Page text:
Sipp took a small step back in his first season as the Indians' primary setup man from the left side and his struggles with the long ball will always inflate his ERA. Included as part of the deal that sent Trevor Bauer to Cleveland, Sipp will work as the primary lefty in the bridge to J.J. Putz in Arizona this season. It will be interesting to see how well his skill set translates with the move into hitter-friendly Chase Field, as his extreme flyball tendencies have made him vulnerable to the long ball over the last three seasons.
Sipp worked his way into a setup role with the diminishing effectiveness of fellow southpaw Rafael Perez and combined with Vinnie Pestano to give the Indians a solid lefty-righty combination in front of closer Chris Perez. He doesn't have the platoon splits that pigeonhole many southpaws into a strict matchup situation as he's very effective at neutralizing right-handed batters as well. Expect another fine season out of Sipp in the Cleveland bullpen and bump him up a few notches if your league rewards holds.
Sipp's overall numbers last season were skewed by a couple of horrific appearances (nine earned runs in one inning) but he's working his way into a setup role from the left side, especially if Rafael Perez continues to struggle. Sipp is not going to wrestle the closer job away from Chris Perez, but could make for a nice staff filler in deeper formats in leagues that count strikeouts.
Sipp made three separate stints in Cleveland, posting a 1.300 WHIP and a 2.92 ERA in 40 innings. He had some control issues with the Indians, but it's never been a huge issue (3.1 BB/9IP in 270 minor-league innings) in his past so we'll chalk it up to some nervousness as walked eight men in his first 6.1 innings. He'll give the Indians another effective southpaw out of the bullpen behind Rafael Perez, but doesn't seem to offer much fantasy value in a middle-relief role.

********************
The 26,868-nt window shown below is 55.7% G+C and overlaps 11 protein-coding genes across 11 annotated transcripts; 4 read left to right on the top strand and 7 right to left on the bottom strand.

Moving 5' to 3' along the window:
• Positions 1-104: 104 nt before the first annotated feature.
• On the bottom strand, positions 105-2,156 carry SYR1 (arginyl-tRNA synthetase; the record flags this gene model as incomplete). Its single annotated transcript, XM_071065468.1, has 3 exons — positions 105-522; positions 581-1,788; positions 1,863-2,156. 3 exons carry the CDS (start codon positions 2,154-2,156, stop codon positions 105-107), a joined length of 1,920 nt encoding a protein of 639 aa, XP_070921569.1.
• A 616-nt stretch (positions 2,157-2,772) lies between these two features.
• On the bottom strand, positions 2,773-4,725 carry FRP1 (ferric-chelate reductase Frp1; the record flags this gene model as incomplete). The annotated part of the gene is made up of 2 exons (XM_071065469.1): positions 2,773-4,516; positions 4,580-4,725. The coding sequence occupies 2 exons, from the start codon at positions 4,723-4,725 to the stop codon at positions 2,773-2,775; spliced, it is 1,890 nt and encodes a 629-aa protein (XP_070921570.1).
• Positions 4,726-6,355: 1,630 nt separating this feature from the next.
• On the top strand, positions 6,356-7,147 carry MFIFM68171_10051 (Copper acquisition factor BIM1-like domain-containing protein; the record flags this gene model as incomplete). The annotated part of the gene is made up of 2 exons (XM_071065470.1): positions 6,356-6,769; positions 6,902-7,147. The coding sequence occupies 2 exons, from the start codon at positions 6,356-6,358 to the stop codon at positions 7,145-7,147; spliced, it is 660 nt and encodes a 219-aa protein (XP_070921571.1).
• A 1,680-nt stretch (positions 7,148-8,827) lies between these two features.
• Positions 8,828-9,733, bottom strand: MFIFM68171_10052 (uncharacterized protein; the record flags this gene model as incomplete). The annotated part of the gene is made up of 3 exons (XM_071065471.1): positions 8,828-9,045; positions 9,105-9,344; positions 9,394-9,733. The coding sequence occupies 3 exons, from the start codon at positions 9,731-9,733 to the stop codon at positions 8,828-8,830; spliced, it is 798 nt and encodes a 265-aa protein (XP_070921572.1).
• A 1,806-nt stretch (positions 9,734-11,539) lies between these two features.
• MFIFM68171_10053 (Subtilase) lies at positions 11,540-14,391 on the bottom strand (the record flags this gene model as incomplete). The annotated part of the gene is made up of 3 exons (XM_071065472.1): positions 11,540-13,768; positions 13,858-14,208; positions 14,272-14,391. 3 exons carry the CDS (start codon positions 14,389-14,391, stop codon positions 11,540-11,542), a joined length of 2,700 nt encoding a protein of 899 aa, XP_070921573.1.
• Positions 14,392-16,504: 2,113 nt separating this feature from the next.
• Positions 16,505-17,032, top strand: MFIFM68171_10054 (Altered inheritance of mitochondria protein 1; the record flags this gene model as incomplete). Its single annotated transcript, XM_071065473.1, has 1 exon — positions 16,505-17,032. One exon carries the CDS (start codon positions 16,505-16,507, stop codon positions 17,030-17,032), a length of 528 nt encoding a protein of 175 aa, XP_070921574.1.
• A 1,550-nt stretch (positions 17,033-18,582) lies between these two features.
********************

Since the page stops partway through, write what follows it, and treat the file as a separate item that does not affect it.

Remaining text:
Sipp was on the verge of earning a spot with the Indians early in 2007 before an elbow injury wiped out his chances, and ultimately his season after undergoing Tommy John surgery. He made it back in time for 16 appearances at Double-A where he walked just seven and fanned 32 batters in 21.2 innings. It remains to be seen how much of his fastball and plus-slider were left on the operating table but the early returns are positive. The Indians could give him a meaningful look this spring if they're aggressive in their recovery timeline.
Sipp came down with a sore elbow in spring training, was shut down until midseason, before suffering a setback and undergoing Tommy John surgery in July. He's expected to miss all of 2008 and it remains to be seen how much of his fastball and devasting slider will remain on the operating table. A late-inning option from the left side when healthy, he's got a better chance to come back now than he would have 10 years ago and still make a career out of throwing a baseball.
A lefty with power stuff, Sipp dominated Double-A in 2006, striking out almost 12 batters per nine innings pitched. Sipp could break camp with Cleveland as their power left-hander out of the pen and his future may be as a closer, ala Billy Wagner. Should he stay in Triple-A to begin the season, sit back and enjoy the show.
A 46th-rounder in 2004, Sipp has dominated three separate Single-A divisions in two years. A combo pitcher/outfielder at Clemson, the full-time work as a pitcher seems to be helping him learn the craft, although a shift from starting to the pen didn't work as well in the transition from Lake County to Kinston. The Cleveland system's lack of quality lefties and Sipp's performance thus far could get him more than a sip of coffee in Cleveland very soon.
Sipp, the 45th round pick in 2004 out of Clemson, could have been a centerfielder because of his solid defensive work, athleticism, and quick bat in college, but the Indians view him as a pitcher. He’s only five-foot-11 but throws in the low 90s with two emerging secondary pitches in a power slider and splitter. He’s a college player but not overly polished as a pitcher. Low round picks tend to be quickly-signed and he should spend the remainder of 2004 in Short-Season as the organization determines if his high college K-rate is convertible to the pros.